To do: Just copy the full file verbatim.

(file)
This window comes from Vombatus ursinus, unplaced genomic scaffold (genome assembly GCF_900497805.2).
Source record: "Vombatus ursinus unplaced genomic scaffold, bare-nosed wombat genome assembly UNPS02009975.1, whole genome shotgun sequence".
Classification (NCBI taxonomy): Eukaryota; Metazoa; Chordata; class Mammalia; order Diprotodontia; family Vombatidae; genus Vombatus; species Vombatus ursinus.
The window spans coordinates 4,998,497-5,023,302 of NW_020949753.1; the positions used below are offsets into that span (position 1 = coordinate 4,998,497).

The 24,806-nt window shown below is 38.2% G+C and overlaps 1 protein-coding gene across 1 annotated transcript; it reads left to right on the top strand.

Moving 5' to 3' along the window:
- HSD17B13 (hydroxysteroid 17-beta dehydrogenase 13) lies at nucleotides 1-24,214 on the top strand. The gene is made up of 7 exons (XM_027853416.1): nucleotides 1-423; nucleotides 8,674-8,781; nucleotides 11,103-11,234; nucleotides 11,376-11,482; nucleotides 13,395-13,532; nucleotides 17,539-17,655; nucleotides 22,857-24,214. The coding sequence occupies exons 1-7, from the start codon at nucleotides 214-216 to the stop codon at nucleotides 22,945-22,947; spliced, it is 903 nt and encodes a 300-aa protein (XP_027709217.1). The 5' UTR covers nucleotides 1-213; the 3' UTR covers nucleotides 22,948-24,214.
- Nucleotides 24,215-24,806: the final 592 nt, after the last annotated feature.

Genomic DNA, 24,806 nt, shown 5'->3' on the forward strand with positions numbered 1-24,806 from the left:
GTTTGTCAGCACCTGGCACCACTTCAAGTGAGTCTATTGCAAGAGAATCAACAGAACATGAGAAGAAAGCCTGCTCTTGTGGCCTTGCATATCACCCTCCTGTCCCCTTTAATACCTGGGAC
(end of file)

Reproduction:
This window comes from Vombatus ursinus, unplaced genomic scaffold (genome assembly GCF_900497805.2).
Source record: "Vombatus ursinus unplaced genomic scaffold, bare-nosed wombat genome assembly UNPS02009975.1, whole genome shotgun sequence".
Classification (NCBI taxonomy): Eukaryota; Metazoa; Chordata; class Mammalia; order Diprotodontia; family Vombatidae; genus Vombatus; species Vombatus ursinus.
The window spans coordinates 4,998,497-5,023,302 of NW_020949753.1; the positions used below are offsets into that span (position 1 = coordinate 4,998,497).

The 24,806-nt window shown below is 38.2% G+C and overlaps 1 protein-coding gene across 1 annotated transcript; it reads left to right on the top strand.

Moving 5' to 3' along the window:
- HSD17B13 (hydroxysteroid 17-beta dehydrogenase 13) lies at nucleotides 1-24,214 on the top strand. The gene is made up of 7 exons (XM_027853416.1): nucleotides 1-423; nucleotides 8,674-8,781; nucleotides 11,103-11,234; nucleotides 11,376-11,482; nucleotides 13,395-13,532; nucleotides 17,539-17,655; nucleotides 22,857-24,214. The coding sequence occupies exons 1-7, from the start codon at nucleotides 214-216 to the stop codon at nucleotides 22,945-22,947; spliced, it is 903 nt and encodes a 300-aa protein (XP_027709217.1). The 5' UTR covers nucleotides 1-213; the 3' UTR covers nucleotides 22,948-24,214.
- Nucleotides 24,215-24,806: the final 592 nt, after the last annotated feature.

Genomic DNA, 24,806 nt, shown 5'->3' on the forward strand with positions numbered 1-24,806 from the left:
GTTTGTCAGCACCTGGCACCACTTCAAGTGAGTCTATTGCAAGAGAATCAACAGAACATGAGAAGAAAGCCTGCTCTTGTGGCCTTGCATATCACCCTCCTGTCCCCTTTAATACCTGGGAC